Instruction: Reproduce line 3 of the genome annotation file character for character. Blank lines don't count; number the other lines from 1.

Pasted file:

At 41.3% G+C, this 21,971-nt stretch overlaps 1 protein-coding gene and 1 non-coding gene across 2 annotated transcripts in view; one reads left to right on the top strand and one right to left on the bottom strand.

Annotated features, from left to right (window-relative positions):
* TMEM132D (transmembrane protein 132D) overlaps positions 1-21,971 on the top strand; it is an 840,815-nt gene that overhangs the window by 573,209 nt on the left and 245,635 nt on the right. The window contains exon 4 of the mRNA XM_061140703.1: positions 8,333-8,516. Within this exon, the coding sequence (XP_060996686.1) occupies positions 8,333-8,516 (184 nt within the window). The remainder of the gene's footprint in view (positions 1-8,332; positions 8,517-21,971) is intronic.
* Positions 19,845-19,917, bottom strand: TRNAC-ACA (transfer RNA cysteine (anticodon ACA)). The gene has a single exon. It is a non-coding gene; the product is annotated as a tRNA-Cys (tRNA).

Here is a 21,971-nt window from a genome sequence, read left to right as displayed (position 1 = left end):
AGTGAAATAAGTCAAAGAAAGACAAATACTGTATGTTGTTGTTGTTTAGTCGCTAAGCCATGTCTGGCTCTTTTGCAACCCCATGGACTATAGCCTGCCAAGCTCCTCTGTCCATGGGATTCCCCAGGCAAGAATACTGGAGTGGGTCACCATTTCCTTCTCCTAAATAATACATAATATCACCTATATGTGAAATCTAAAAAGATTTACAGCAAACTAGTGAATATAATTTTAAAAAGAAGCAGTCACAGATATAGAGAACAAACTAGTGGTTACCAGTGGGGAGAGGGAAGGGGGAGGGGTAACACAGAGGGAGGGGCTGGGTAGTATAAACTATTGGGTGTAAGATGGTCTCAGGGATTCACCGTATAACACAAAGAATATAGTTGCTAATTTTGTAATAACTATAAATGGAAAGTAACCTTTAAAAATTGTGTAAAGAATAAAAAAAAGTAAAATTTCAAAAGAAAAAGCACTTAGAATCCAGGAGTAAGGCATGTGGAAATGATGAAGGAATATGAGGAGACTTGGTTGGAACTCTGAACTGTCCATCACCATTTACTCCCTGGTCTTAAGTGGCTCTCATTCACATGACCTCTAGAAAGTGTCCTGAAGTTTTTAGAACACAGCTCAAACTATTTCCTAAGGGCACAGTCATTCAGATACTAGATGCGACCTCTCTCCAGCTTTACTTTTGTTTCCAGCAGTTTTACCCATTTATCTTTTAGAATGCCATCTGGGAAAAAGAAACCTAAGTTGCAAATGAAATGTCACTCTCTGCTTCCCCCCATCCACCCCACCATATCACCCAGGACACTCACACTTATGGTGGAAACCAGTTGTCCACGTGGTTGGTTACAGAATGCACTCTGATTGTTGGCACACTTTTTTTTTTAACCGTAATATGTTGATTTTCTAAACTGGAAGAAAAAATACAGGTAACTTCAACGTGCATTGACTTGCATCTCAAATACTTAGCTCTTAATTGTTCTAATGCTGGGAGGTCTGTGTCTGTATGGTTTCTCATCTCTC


* TMEM132D (transmembrane protein 132D) overlaps positions 1-21,971 on the top strand; it is an 840,815-nt gene that overhangs the window by 573,209 nt on the left and 245,635 nt on the right. The window contains exon 4 of the mRNA XM_061140703.1: positions 8,333-8,516. Within this exon, the coding sequence (XP_060996686.1) occupies positions 8,333-8,516 (184 nt within the window). The remainder of the gene's footprint in view (positions 1-8,332; positions 8,517-21,971) is intronic.